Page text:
Friday, January 21, 2011

Pho True

Vietnamese food is one of my favorite cuisines, what's not to love? Sticky rice noodles, crisp vegetables, fresh herbs and subtle heat mingled into savory broths is just the best. Vegan Pho, (rhymes with duh), is a dish I've wanted to try at home for a long time, and I finally gave in to my leanings yesterday and whipped some up. Typically, this noodle soup is full of all sorts of animal parts, but in my bowl, I kept it happy with deep fried lemongrass tofu and some homemade xgfx sausage balls that were seasoned to complement the broth. You can add whatever sorts of protein you like, most vegan versions of this soup use a variety of seitan formations.

Pho is all about fresh herbs, noodles, condiments and slurpin'.
Makes 4 large bowls
What You Need:
  • 1 onion, peeled and quartered
  • 2” finger ginger, thickly sliced
  • 4 garlic cloves, peeled and crushed
  • 12 cups water
  • 4 pods cardamon, crushed or ¼ teaspoon ground
  • ¼ teaspoon ground cinnamon
  • 5 whole star anise pods
  • small pinch anise seeds
  • 6 whole cloves
  • 2 teaspoons unbleached granulaed sugar
  • 1 teaspoon salt, plus more to taste
  • 2 carrots, coarsely chopped
  • large handful dried shiitake mushrooms, optional)
  • 1 ½-2 cups fresh shiitake or portobello mushrooms, sliced 1/3” thick
  • protein--about 1/3 cup per bowl, bite sized
  • 2-3 cups fresh mung bean sprouts
  • bunch fresh basil
  • bunch fresh mint
  • 1 jalapeno, thinly sliced
  • small bunch fresh cilantro
  • 2 limes, cut in half and quartered
  • hoisin sauce*, optional but tasty (I finally found a xgfx brand made by Edward and Sons under the name Premier Japan--totally worth the price)
  • sriracha or red chili paste
  • wheat-free tamari
  • 13 oz package rice noodles (banh pho)
What You Do:
  1. Place the onion, garlic and ginger on a cookie sheet and broil under direct heat until lightly charred.
  2. In a large pot, bring the water to a boil over high heat. Add the charred ingredients, the spices, sugar, salt, carrots and dried mushrooms, if using. Cover the pot and let the broth cook over medium high heat(rolling boil) for 30-45 minutes.
  3. While the broth is cooking, prepare the noodles as directed on your package, rinse 'em well with cold water and set aside.
  4. Prepare the herbs by giving 'em a good bath and drying them well. The fun part of eating Pho, is each diner gets to assemble and season their own bowls. So, you can pile "the accessories" onto one platter to be shared by the table, or arrange 'em into individual bowls for each person. Make neat but separate piles of the sprouts, basil, mint, cilantro and limes. Leave the leaves on the herbs, and let folks rip them off into their own bowls at the table.
  5. Strain the broth to remove all solids, rinse out the pot and return the broth. Bring back to a soft boil and add the fresh mushrooms. Cook until the mushrooms are soft, about 5 minutes, then remove from heat. Season to taste lightly with salt.
  6. To serve: divide the noodles evenly between 4 deep bowls. Top with your protein choice, then fill up with broth. Let each person season their bowls to taste with freshly torn herbs, sprouts, lime juice, jalapenos, wheat-free tamari, Sriracha and hoisin sauce.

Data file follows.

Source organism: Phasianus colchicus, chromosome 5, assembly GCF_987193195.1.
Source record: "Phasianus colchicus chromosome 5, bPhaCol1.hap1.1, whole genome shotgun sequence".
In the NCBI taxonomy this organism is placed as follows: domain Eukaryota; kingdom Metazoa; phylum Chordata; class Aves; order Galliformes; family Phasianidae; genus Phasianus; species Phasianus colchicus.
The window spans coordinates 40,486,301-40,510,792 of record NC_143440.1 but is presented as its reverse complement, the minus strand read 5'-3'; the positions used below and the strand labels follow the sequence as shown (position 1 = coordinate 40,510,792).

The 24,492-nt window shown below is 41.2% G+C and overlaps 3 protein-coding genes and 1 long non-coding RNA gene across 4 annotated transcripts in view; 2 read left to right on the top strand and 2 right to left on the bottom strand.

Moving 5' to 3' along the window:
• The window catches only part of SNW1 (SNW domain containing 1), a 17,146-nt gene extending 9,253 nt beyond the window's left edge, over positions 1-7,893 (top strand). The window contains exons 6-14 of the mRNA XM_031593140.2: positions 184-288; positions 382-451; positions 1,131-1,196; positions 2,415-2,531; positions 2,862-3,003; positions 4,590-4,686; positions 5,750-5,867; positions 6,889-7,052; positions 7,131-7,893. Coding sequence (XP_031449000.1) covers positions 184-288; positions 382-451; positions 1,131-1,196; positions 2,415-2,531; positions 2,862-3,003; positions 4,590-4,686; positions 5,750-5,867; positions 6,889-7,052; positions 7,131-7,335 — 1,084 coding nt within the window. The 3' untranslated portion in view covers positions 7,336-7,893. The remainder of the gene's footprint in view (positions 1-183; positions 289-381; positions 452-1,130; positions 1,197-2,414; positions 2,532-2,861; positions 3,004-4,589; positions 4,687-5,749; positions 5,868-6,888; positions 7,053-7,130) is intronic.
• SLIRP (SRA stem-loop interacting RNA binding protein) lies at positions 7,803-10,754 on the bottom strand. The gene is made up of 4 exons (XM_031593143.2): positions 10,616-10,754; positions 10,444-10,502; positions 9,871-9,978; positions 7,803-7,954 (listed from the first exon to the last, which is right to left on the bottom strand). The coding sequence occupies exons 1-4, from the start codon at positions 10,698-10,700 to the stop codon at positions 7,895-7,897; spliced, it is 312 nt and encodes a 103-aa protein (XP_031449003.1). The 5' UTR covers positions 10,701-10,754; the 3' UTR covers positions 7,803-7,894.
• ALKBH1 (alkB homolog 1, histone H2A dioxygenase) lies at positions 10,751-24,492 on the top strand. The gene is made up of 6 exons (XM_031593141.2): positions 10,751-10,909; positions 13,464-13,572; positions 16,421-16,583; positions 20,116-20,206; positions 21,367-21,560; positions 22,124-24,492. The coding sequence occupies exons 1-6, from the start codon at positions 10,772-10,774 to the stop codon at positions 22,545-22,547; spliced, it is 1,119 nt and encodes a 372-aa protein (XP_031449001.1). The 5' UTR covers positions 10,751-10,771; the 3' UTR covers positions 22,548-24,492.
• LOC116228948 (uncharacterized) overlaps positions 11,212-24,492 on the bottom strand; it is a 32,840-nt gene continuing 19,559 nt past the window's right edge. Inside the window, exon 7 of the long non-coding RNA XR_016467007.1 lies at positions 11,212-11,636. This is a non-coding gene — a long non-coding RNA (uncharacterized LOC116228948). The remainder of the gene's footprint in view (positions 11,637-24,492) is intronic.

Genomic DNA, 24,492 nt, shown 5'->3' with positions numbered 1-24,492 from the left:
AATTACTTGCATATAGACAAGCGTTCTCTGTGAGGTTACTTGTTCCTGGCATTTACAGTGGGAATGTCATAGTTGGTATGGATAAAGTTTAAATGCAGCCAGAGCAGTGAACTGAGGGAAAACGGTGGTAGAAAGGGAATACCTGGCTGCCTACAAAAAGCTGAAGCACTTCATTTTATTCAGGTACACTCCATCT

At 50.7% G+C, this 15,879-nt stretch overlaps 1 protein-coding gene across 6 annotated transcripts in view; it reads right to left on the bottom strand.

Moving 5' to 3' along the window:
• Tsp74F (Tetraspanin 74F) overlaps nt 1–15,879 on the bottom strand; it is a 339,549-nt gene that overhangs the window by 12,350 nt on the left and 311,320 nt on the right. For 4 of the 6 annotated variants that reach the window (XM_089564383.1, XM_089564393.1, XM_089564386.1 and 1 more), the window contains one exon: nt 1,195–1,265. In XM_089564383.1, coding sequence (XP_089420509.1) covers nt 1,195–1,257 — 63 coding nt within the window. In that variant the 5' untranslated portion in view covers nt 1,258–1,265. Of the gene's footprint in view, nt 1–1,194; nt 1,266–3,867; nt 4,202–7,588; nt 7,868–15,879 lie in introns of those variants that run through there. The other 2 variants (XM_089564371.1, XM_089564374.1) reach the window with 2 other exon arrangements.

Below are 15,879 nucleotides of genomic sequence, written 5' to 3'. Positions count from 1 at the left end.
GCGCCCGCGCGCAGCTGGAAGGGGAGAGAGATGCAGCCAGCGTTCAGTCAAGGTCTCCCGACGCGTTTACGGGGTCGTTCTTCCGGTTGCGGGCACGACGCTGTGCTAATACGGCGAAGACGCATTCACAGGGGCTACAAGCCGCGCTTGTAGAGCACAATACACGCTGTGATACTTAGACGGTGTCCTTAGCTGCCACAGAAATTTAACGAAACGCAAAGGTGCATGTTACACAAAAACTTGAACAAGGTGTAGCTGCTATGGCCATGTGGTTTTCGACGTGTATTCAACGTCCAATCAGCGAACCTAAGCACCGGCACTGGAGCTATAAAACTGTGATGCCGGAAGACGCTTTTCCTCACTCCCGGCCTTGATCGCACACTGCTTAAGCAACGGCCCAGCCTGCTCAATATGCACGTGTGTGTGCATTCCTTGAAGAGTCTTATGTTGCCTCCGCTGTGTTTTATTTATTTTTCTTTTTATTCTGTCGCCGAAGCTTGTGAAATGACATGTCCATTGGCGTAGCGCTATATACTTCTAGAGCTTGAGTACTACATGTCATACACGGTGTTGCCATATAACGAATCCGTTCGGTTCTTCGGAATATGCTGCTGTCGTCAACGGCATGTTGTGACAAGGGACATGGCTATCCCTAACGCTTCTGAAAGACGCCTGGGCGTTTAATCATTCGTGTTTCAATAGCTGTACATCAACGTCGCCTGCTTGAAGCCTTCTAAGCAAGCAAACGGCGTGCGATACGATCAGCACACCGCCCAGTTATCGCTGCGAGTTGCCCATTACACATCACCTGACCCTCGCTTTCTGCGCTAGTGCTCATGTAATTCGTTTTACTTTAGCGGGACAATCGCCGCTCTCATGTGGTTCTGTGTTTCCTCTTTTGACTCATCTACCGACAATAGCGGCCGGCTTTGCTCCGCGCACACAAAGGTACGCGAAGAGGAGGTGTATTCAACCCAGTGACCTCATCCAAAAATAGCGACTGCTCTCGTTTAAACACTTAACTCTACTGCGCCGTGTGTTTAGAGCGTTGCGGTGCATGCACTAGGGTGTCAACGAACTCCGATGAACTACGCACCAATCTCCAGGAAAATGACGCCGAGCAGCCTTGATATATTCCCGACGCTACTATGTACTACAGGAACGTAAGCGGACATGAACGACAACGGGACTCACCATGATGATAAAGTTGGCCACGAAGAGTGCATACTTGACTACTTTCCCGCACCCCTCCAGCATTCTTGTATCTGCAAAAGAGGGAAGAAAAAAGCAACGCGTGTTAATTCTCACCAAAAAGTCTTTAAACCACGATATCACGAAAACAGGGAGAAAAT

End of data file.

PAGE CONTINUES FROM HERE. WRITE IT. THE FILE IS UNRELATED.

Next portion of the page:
I like to eat pho with chopsticks, that spoon up there is just a prop. When the broth is reached, I just tip back the bowl and enjoy. Not sure how well this would go over in restaurants, but at home it's all the rage.



  1. That looks so good. Pho is my go-to gloomy weather food. It's comforting stuff.

  2. Beautiful! I am obsessed with Vietnamese food. Lemongrass Tofu is one of my favorite dishes, and adding it to pho is genius.

  3. MMMMM that is a bowl of awesome. I agree, Vietnamese food is pretty fantastic! Your pho recipe sounds delicious! Thanks for sharing. ^^

  4. I only had pho once. At a Loving Hut in France.I really liked it so thank you for sharing the recipe.

  5. Yum!! I love any savory food that also involves lime.

  6. I love pho so much! I've been trying to convince people to have it for dinner but no one is biting yet. Yours looks really good.

  7. this looks deeelicious.

    p.s. i bought a bunch of stuff from bui's today. addicted! don't tell me if you find out they use gmo junk...i'll cry.

  8. It sounds really good! So far I haven't liked any vegan pho but I feel like if I keep trying....

    I wish I had some right now!

  9. your pho looks gloriously good, kittee! people always try and correct me when i pronounce it similar to "duh" - good to know i'm spot on. :) i love eating my pho with choppies as well - but i haven't had pho in ages.....totally gonna have to try yours! hoooooray for delicious pho that'll soon be in mah belly!

  10. did you ever find/create a good ya ka mein recipe? I've been craving that stuff!

  11. Wow, this looks incredible! I definitely need to try this recipe. Thanks for posting :)

  12. omg, this is sooo awesome! I just want to slurp it on up

  13. Pho real! I love VIetnamese....thanks for this fab recipe.

  14. Wow! This looks perfect for a very nice dinner in a cold weather! Really yummy.

  15. Drool. That's pretty much the perfect soup.

  16. i'll definitely have to try this out. i hope the lack of sticky menus and cultural misunderstandings doesn't take away from the experience!

  17. I'm lucky enough to live in a city that has a restaurant called Pho that, you guessed it, specialises in Pho but I'm definitely going to be trying to make this version at home sometime soon.


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